Why Artificial Intelligence is transforming the insurance industry
Artificial Intelligence (AI) was the hype of 2018 and also in 2019 we will see great advances in artificial intelligence. Companies are increasingly focusing on the possibilities of artificial intelligence. The integration of AI by large companies has grown by 270 percent in the past four years, says research agency Gartner. In the past year alone, the integration has tripled. 37 percent of companies now use artificial intelligence in one way or another.
The 4 main reasons why AI became a hype
1. Massive amounts of data are available. According to the McKinsey Global Institute, the volume of data continues to double every three years as information pours in from digital platforms, wireless sensors, virtual reality applications and billions of mobile phones. A report from IBM states that 90% of the data in the world today has been created in the last two years alone, at two quintillion bytes of data a day.
2. Processing power has skyrocketed: According to Intel, their chips can now run over 10 trillion calculations per second. To give an idea of the scale: If you had a dollar bill for each calculation and then stacked those dollar bills on top of one another, the stack could go to the moon and back, and then get halfway back to the moon again.
3. Algorithms: Algorithms are used to solve input problems based on accessible data and operational parameters. Big tech companies now publish their research algorithms (pre-trained models) that can be re-used (the so called transfer learning).
4. Frameworks or software development kits: AI used to be known as a field for total nerds and geniuses, but due to the development of various libraries and frameworks, it has become a friendlier IT field and has lots of people going into it.
Ninety-eight percent of insurance executives believe that cognitive computing will play a disruptive role in the insurance industry.
In the insurance industry this fast-growing technology has also already made its appearance. Several insurers have already implemented AI applications such as chatbots/AI assistants, behavioural premium pricing, text classification, P&C claims processing and many more. Ninety-eight percent of insurance executives believe that cognitive computing will play a disruptive role in the insurance industry. Here are some examples of how AI is changing the insurance business in Belgium and abroad:
1. In January 2018 Generali Belgium launched a first for Europe: The Generali Quick Quote Car. This is the first digital application in Europe able to calculate annual premiums on the basis of a vehicle photo. By uploading a photograph of the vehicle, along with the driver’s age and by using geo-positioning and number plate identification, the Quick Quote calculates within 60 seconds the annual premium.
In October 2018 the Generali Quick Quote for Renters was introduced. By using geo-positioning and by entering a few simple parameters, an insurance broker can use this tool to create an offer quickly and send it through the app to its customer. In the first phase the tool works for apartment tenants and in the second phase it will be extended to other categories such as fire insurance (owners, houses, …).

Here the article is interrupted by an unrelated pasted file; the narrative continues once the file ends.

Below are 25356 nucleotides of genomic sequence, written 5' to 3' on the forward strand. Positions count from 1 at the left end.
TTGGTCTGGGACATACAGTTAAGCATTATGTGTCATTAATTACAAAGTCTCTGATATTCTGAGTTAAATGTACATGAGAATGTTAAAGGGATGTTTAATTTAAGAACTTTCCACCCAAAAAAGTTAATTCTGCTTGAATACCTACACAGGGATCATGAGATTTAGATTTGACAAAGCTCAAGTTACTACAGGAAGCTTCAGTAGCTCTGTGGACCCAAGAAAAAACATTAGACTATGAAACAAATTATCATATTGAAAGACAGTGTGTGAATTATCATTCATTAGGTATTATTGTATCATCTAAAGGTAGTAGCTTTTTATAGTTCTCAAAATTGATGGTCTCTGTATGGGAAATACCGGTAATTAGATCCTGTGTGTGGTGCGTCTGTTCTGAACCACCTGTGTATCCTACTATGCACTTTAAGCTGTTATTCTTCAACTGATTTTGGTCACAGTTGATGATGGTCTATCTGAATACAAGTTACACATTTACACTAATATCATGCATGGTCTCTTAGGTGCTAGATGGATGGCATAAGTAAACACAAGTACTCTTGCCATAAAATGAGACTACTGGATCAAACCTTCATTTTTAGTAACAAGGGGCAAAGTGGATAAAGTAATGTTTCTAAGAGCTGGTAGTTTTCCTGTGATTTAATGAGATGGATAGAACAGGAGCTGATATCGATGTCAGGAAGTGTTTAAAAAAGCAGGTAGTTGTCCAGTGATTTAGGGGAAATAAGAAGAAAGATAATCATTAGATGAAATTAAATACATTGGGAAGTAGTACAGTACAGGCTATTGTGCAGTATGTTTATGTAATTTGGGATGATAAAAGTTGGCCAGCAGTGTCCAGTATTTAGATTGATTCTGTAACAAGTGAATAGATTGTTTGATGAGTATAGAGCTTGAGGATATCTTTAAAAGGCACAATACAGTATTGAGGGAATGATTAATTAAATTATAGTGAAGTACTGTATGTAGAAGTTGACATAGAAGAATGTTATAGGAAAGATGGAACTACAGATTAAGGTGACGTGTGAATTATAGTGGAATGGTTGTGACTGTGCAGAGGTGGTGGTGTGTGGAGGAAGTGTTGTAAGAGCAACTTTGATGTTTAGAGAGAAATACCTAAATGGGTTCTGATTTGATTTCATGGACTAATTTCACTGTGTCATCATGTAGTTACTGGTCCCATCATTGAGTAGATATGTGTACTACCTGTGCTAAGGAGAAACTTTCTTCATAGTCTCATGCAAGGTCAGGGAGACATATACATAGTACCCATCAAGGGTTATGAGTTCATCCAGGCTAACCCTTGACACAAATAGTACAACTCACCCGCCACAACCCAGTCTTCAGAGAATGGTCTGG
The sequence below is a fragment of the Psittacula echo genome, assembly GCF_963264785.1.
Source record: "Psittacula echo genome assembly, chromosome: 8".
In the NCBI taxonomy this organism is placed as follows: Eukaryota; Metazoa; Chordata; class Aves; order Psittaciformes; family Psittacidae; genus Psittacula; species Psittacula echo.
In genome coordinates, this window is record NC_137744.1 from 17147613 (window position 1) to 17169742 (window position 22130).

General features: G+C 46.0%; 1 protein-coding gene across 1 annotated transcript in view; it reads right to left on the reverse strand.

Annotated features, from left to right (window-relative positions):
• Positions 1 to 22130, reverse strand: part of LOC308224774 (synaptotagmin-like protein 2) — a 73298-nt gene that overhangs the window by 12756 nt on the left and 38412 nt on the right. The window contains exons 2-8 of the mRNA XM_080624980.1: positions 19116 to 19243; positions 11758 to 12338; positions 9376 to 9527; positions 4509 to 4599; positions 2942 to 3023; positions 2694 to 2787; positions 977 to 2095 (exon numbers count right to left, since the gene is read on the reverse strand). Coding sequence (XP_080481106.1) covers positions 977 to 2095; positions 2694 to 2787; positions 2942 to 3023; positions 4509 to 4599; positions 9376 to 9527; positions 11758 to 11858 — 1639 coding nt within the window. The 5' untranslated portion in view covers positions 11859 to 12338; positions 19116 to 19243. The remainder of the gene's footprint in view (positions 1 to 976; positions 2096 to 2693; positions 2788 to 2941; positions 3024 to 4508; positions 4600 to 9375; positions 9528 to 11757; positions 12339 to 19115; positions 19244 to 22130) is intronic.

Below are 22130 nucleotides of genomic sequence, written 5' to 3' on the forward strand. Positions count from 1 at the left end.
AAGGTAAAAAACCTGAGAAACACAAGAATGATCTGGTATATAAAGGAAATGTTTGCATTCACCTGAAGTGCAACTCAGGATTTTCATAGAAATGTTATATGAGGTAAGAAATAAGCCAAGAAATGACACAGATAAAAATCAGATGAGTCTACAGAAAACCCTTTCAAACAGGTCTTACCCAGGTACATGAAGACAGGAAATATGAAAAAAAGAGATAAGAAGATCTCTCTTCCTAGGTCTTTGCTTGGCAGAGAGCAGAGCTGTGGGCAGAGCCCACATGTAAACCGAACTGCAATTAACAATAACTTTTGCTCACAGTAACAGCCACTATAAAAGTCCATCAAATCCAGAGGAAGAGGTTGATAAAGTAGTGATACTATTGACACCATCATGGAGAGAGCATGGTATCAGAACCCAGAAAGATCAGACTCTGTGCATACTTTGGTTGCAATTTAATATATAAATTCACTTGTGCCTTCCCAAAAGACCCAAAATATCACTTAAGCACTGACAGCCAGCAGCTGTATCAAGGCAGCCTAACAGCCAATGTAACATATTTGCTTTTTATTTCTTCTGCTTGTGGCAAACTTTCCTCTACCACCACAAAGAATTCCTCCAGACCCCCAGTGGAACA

2. AI in the form of computervision, is used by Ageas within the claims process. Thanks to the enormous increase in computing power, AI can be used to analyse images and photos. Algorithms analyse photos of damaged cars and a few seconds later the computer shows which car parts need to be fixed and which parts could better be replaced entirely. A computer can do this much quicker and much more consistent than the human eye.
3. Ageas also uses AI within the marketing department. AI-technology can be an alternative for the more traditional client segmentation. AI offers the possibility to bring the right product at the right moment and through the right channel to the customer. At Ageas for example, predictions are made based on client data that is shared with their partners. If, for example, a customer took a loan for a car 4 years ago, he will probably be thinking about buying a new car. This way marketing becomes much more predictable and efficient. And clients don’t get overloaded by irrelevant offers.
AI has opened up a wealth of promising opportunities but it has also led to new topics for discussion. In the future we will face a range of legal and ethical dilemmas in the search for a balance between considerable social advances in the name of AI and fundamental privacy rights. Facial recognition is now used at concerts for security reasons and in China, police officers use AI-powered eyewear on the street with facial recognition to identify suspects. The potential impact of AI on privacy is immense and this is why it is imperative to raise awareness about these issues. If self-driving cars become widespread, society will have to face an ethical dilemma: How should the vehicle be programmed with preferences about which lives to prioritize in the event of a crash. Human drivers make these choices instinctively, but algorithms will be able to make them in advance. So will car companies and governments choose to save the old or the young? The many or the few?
AI went from a buzzword in 2018 to reality in 2019 and it will continue solving business problems and bringing new ideas to life as insurers strive to get the most business value and competitive advantage from their existing data.
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